It took around 3mn 30sec to get the engine running properly (mostly just to free it up enough to be able to flick it), which I thought was reasonable in mid winter, plus another minute or two to achieve first flick starting...
Finally, I’ve put French sub-titles on the actual engine running part, so you’ll get a free language course as well!
PAW 149 RC TBR (9 min 56 sec)

Posted by brokenenglish | Oct 10, 2014 @ 08:14 AM | 13,842 Views
The late Arne Hende's "replica" engines are well known, and their quality is far higher than we've been getting from Chinese and Russian sources in recent years.
In fact, many of them are "super engines"!
My own particular favorite is the 0.6cc Drone, which is a great performer.
Only 0.037 c.i. (in the usual "American" units), this tiny Drone turns a Cox TD 09 propeller very well indeed.
I intended to put it in a plane (a miniature Super Buccaneer), but I think the engine is too powerful for the kit that I have!
Have a look:
Operating the Arne Hende miniature Drone diesels (5 min 58 sec)

Posted by brokenenglish | Aug 03, 2014 @ 05:12 AM | 13,908 Views
One of my early aeromodelling memories is that around 1952/3, a school friend was given one of these K Vultures. We tried all one afternoon to start it, without success. From memory, we had the engine very overcompressed and flooded, and we lost a lot of blood, either because it was so difficult to flick or because it backfired and bit our fingers...
It's so much easier now. In fact, this engine is quite easy to start. I think one of my other Vultures is probably more powerful, but I chose the last production model for the running session because it's the only one of my Vultures that I hadn't previously run. It's a nice engine, have a look:

Posted by brokenenglish | Jun 30, 2014 @ 02:57 AM | 14,471 Views
This is a short running session with the smallest engine I possess.
You'll see that it's very easy to operate and a fully practical, usable engine. You can take it to the flying field and fly it, totally unlike most very small engines that are only really intended for collections and might run a little if you're very careful!
This K Hawk isn't much bigger than a Cox 010, but it turns a 6x3 propeller very well. It was made and on sale in 1948 and, for me, in terms of easy operation, nothing better exists at this size even today.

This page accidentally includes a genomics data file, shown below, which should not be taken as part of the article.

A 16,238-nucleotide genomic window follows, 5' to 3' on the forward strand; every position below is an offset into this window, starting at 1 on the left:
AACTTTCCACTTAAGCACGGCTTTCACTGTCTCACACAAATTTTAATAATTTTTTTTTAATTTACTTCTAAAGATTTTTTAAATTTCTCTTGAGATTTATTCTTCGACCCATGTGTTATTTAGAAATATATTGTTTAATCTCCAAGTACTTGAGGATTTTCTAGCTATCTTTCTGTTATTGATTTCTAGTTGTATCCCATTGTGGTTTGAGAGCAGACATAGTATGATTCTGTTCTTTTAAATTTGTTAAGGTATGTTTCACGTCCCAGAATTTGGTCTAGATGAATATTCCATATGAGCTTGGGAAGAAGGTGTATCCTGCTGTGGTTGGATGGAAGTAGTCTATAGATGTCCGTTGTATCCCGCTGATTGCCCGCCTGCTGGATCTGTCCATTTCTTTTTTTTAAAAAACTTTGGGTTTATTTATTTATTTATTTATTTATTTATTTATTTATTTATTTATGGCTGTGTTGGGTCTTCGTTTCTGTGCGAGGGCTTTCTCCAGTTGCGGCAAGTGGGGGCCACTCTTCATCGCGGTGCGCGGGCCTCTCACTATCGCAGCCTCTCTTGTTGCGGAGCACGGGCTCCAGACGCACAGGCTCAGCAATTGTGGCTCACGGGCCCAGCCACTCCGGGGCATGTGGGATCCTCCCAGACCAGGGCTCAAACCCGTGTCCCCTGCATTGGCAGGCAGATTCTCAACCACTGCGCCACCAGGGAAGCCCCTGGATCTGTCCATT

Here it is:

Posted by brokenenglish | Jun 03, 2014 @ 01:56 AM | 14,948 Views
This is a very early Comp. Special, and is exactly the way it should be. ED made quite a few changes over the years, so many Comp. Specials will be a little different, but this is the first one...
Also, many (most) parts are interchangeable with the earlier Penny Slot and the side-port 2.49 models, so there are very many hybrid engines around that have been assembled from different donor engines...
The Comp. Special has always been one of my favorites. It was the engine that first made me realize, way back in the fifties, that many diesels should, and do, start with just one flick...
One slight negative comment... in the video, I'm running the engine a little too lean. After the video, I opened the fuel needle another half a turn, and the running was sweeter... OK, I learned the lesson... Videos should not be rushed. In future, I'll take more time to set up the engine...
Anyway, here it is:

Posted by brokenenglish | May 01, 2014 @ 01:36 AM | 14,660 Views
The Oliver Mk II made a huge advance in the performance of 2.5 cc competition engines. The 2.5 cc class was, and still is, the premier international class for FF and CL competition, so when, in one go, it raised the existing accepted standard of around 0.25 bhp (or even a bit less), to over 0.3 bhp, it was literally in a class of its own...
It was the first 2.5 cc engine to exceed 0.3 bhp on test and was the engine that first established the Oliver as being « superior », setting the pattern for almost 10 years of Oliver domination of the premier international class. A domination that, it has to be said, was based on pure engineering quality.
I think the Mk II aero version was only made from 1952 to early ’54, so there aren’t many around today, and those that exist are mainly sitting in glass showcases...
Anyway, among those who like interesting old engines, not many will have seen an Oliver Mk II running, and I never could resist an excuse to play with a super engine... so the video is here:

Posted by brokenenglish | Apr 10, 2014 @ 01:51 AM | 14,915 Views
I removed this PAW 19 from the Vic Smeed "Electra" airframe, to give the plane a "winter service" after a lot of flying last year.
This video shows the little running session, before putting the engine back in the plane.
I don't need max. power for flying, so I prefer to run the engine a bit "rich".
More power, and maybe even better allround performance, could probably be obtained by a little twiddling of the fuel needle...
Anyway, here it is, a super engine for "no problem" flying of model planes:

Starting and running the PAW 19RC TBR model diesel engine (3 min 48 sec)

Posted by brokenenglish | Mar 30, 2014 @ 03:01 AM | 15,061 Views
I just felt like running this old (but maybe new) DC Wildcat Mk III.
To be honest, I was a bit disappointed, I've known wilder cats than this...
Many other late forties diesels are better runners.
Maybe it's just that the engine may still be "new", i.e. not run in.
It's been in my possession for more than 40 years.
Anyway, you can judge for yourself, it's here:

Running a DC Wildcat 5cc Olde English diesel engine (1949) (3 min 31 sec)

Posted by brokenenglish | Feb 23, 2014 @ 02:48 PM | 14,180 Views
This video shows a short running session with a very early Dyno, one of the world's very first diesels (1939/40 vintage).
The engine is a low serial number in the first series made, so it really is one of the first...
The main impression is that the Dynos were extremely well made, with really excellent fits and finish. Many diesels being produced in China or Russia today are not nearly up to the 1939 Dyno standard!
This engine would be a perfectly practical flyer, even today.
So if you like superb old engines (historical even), that run well, here it is:

Starting and running a vintage Dyno diesel engine (2 min 32 sec)